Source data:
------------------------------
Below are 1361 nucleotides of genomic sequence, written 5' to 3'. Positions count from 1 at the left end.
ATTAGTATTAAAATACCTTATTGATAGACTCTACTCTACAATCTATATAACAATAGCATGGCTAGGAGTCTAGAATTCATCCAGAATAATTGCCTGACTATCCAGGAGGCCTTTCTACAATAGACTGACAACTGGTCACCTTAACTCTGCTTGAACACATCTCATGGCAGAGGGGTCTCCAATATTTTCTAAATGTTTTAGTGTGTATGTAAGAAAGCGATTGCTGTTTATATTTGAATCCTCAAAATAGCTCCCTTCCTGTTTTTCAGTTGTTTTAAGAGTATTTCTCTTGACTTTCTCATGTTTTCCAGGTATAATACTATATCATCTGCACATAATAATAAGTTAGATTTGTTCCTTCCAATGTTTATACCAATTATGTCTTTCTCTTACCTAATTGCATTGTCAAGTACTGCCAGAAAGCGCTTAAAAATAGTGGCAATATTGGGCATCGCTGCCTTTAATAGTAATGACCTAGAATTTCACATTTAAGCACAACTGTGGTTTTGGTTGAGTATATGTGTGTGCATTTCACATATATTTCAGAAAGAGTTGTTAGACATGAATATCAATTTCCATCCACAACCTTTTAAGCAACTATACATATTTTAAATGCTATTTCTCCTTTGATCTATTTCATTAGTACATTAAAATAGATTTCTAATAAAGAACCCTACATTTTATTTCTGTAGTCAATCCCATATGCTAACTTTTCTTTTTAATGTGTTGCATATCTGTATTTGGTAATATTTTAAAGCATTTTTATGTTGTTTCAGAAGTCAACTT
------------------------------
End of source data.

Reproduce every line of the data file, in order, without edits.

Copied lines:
Below are 1361 nucleotides of genomic sequence, written 5' to 3'. Positions count from 1 at the left end.
ATTAGTATTAAAATACCTTATTGATAGACTCTACTCTACAATCTATATAACAATAGCATGGCTAGGAGTCTAGAATTCATCCAGAATAATTGCCTGACTATCCAGGAGGCCTTTCTACAATAGACTGACAACTGGTCACCTTAACTCTGCTTGAACACATCTCATGGCAGAGGGGTCTCCAATATTTTCTAAATGTTTTAGTGTGTATGTAAGAAAGCGATTGCTGTTTATATTTGAATCCTCAAAATAGCTCCCTTCCTGTTTTTCAGTTGTTTTAAGAGTATTTCTCTTGACTTTCTCATGTTTTCCAGGTATAATACTATATCATCTGCACATAATAATAAGTTAGATTTGTTCCTTCCAATGTTTATACCAATTATGTCTTTCTCTTACCTAATTGCATTGTCAAGTACTGCCAGAAAGCGCTTAAAAATAGTGGCAATATTGGGCATCGCTGCCTTTAATAGTAATGACCTAGAATTTCACATTTAAGCACAACTGTGGTTTTGGTTGAGTATATGTGTGTGCATTTCACATATATTTCAGAAAGAGTTGTTAGACATGAATATCAATTTCCATCCACAACCTTTTAAGCAACTATACATATTTTAAATGCTATTTCTCCTTTGATCTATTTCATTAGTACATTAAAATAGATTTCTAATAAAGAACCCTACATTTTATTTCTGTAGTCAATCCCATATGCTAACTTTTCTTTTTAATGTGTTGCATATCTGTATTTGGTAATATTTTAAAGCATTTTTATGTTGTTTCAGAAGTCAACTT